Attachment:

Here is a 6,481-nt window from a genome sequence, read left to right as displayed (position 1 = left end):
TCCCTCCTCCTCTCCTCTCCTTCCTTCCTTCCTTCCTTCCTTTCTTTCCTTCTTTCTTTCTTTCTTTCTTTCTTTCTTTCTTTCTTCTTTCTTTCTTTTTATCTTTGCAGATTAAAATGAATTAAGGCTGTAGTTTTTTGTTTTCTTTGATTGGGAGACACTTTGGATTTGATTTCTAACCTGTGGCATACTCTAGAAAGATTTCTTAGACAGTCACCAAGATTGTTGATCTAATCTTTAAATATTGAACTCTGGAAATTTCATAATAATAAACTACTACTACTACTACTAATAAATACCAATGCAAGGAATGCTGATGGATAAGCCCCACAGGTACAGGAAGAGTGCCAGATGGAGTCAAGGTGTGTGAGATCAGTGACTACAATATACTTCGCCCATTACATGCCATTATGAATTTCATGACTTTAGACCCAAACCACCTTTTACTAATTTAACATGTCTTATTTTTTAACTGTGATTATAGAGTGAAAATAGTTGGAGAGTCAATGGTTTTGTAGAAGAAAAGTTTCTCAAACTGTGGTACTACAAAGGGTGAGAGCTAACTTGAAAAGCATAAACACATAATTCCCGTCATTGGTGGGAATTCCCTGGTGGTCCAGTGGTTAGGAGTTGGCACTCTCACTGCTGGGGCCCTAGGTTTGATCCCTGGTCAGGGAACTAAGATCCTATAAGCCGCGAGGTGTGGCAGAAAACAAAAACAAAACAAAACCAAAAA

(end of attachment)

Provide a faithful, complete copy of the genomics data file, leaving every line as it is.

Here is a 6,481-nt window from a genome sequence, read left to right as displayed (position 1 = left end):
TCCCTCCTCCTCTCCTCTCCTTCCTTCCTTCCTTCCTTCCTTTCTTTCCTTCTTTCTTTCTTTCTTTCTTTCTTTCTTTCTTTCTTCTTTCTTTCTTTTTATCTTTGCAGATTAAAATGAATTAAGGCTGTAGTTTTTTGTTTTCTTTGATTGGGAGACACTTTGGATTTGATTTCTAACCTGTGGCATACTCTAGAAAGATTTCTTAGACAGTCACCAAGATTGTTGATCTAATCTTTAAATATTGAACTCTGGAAATTTCATAATAATAAACTACTACTACTACTACTAATAAATACCAATGCAAGGAATGCTGATGGATAAGCCCCACAGGTACAGGAAGAGTGCCAGATGGAGTCAAGGTGTGTGAGATCAGTGACTACAATATACTTCGCCCATTACATGCCATTATGAATTTCATGACTTTAGACCCAAACCACCTTTTACTAATTTAACATGTCTTATTTTTTAACTGTGATTATAGAGTGAAAATAGTTGGAGAGTCAATGGTTTTGTAGAAGAAAAGTTTCTCAAACTGTGGTACTACAAAGGGTGAGAGCTAACTTGAAAAGCATAAACACATAATTCCCGTCATTGGTGGGAATTCCCTGGTGGTCCAGTGGTTAGGAGTTGGCACTCTCACTGCTGGGGCCCTAGGTTTGATCCCTGGTCAGGGAACTAAGATCCTATAAGCCGCGAGGTGTGGCAGAAAACAAAAACAAAACAAAACCAAAAA